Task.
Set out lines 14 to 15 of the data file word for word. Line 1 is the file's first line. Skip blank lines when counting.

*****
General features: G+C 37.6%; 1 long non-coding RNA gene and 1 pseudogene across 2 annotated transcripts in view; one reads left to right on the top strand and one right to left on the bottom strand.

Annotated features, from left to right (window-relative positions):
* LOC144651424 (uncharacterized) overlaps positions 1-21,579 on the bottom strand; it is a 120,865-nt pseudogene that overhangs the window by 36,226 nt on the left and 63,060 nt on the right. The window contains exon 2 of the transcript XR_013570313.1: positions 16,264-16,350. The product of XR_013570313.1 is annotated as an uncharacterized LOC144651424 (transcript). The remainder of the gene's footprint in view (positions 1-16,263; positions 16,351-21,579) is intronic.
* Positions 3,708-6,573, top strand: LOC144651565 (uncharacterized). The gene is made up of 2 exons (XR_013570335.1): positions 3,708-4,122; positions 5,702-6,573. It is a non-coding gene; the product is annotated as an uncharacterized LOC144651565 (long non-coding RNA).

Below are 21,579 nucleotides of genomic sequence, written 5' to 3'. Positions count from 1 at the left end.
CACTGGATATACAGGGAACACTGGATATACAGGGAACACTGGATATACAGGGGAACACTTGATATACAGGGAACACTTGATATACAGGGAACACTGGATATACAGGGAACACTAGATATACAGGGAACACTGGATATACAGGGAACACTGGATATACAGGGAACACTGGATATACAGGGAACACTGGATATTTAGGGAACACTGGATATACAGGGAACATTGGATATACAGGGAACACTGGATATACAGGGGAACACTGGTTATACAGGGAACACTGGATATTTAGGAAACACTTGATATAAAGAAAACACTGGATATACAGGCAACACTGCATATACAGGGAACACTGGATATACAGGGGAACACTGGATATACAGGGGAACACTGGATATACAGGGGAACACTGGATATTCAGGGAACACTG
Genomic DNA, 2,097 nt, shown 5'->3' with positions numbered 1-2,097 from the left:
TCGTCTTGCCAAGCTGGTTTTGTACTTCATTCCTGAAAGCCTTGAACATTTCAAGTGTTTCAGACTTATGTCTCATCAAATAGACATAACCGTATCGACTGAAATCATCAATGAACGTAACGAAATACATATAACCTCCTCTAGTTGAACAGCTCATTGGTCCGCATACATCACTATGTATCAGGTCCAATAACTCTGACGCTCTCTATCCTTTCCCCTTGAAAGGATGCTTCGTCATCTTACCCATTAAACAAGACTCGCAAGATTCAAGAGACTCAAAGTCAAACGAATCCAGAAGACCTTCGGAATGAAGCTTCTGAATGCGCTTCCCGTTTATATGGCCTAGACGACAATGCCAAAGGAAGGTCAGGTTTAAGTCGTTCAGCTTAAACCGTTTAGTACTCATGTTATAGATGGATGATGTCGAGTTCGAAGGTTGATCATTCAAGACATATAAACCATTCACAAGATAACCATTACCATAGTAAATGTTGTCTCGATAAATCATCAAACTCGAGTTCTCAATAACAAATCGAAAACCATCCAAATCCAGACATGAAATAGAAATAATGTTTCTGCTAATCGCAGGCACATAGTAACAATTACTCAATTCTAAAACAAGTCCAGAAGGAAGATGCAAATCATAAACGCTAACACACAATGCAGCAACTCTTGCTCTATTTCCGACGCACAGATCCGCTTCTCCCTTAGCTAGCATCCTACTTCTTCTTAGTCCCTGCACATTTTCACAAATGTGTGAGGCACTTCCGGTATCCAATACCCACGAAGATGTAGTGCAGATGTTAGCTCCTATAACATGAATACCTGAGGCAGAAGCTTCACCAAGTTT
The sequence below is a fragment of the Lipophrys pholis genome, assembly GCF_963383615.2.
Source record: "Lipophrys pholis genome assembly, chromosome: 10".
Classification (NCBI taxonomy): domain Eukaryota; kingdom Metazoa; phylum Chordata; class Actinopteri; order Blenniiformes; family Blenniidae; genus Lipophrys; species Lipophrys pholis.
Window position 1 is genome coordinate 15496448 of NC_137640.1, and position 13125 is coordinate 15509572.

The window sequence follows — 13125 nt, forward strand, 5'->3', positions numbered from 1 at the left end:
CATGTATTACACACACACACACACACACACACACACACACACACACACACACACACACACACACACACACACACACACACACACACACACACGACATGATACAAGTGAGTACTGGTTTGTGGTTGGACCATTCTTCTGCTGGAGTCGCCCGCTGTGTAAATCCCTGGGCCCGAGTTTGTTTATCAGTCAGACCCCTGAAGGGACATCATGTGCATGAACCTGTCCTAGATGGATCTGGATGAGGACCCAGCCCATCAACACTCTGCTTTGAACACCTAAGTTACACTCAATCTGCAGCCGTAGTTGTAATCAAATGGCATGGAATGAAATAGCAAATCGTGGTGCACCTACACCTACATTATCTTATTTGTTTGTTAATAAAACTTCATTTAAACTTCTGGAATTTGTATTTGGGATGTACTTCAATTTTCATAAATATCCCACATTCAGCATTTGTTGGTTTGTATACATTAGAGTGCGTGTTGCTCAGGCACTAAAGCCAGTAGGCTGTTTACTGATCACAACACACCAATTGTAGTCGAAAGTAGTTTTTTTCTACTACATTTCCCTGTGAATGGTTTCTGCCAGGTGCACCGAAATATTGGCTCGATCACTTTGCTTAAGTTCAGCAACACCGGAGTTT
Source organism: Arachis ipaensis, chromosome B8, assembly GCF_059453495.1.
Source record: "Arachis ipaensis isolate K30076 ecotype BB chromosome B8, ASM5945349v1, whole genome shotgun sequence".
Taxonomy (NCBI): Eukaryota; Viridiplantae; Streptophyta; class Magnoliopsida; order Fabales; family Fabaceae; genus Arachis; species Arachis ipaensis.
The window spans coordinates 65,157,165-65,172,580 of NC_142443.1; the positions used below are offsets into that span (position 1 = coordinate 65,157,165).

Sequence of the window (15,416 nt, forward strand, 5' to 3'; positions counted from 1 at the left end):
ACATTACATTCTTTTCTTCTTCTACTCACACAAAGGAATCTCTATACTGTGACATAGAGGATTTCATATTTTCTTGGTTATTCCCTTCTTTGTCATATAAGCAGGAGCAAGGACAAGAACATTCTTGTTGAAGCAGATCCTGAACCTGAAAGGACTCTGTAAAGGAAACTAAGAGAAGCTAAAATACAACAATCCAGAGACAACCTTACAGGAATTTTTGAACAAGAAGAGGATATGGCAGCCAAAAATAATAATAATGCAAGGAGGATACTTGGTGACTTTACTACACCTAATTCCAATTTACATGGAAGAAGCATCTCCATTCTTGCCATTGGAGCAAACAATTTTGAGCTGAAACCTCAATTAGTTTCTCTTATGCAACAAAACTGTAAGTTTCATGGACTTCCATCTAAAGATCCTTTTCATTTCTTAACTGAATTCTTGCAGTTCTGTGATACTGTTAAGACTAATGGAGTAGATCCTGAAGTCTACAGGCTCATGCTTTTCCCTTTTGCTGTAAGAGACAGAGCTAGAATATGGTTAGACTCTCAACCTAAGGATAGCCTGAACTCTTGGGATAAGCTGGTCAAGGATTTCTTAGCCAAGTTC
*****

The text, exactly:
CATGTATTACACACACACACACACACACACACACACACACACACACACACACACACACACACACACACACACACACACACACACACACACACGACATGATACAAGTGAGTACTGGTTTGTGGTTGGACCATTCTTCTGCTGGAGTCGCCCGCTGTGTAAATCCCTGGGCCCGAGTTTGTTTATCAGTCAGACCCCTGAAGGGACATCATGTGCATGAACCTGTCCTAGATGGATCTGGATGAGGACCCAGCCCATCAACACTCTGCTTTGAACACCTAAGTTACACTCAATCTGCAGCCGTAGTTGTAATCAAATGGCATGGAATGAAATAGCAAATCGTGGTGCACCTACACCTACATTATCTTATTTGTTTGTTAATAAAACTTCATTTAAACTTCTGGAATTTGTATTTGGGATGTACTTCAATTTTCATAAATATCCCACATTCAGCATTTGTTGGTTTGTATACATTAGAGTGCGTGTTGCTCAGGCACTAAAGCCAGTAGGCTGTTTACTGATCACAACACACCAATTGTAGTCGAAAGTAGTTTTTTTCTACTACATTTCCCTGTGAATGGTTTCTGCCAGGTGCACCGAAATATTGGCTCGATCACTTTGCTTAAGTTCAGCAACACCGGAGTTT
Source organism: Arachis ipaensis, chromosome B8, assembly GCF_059453495.1.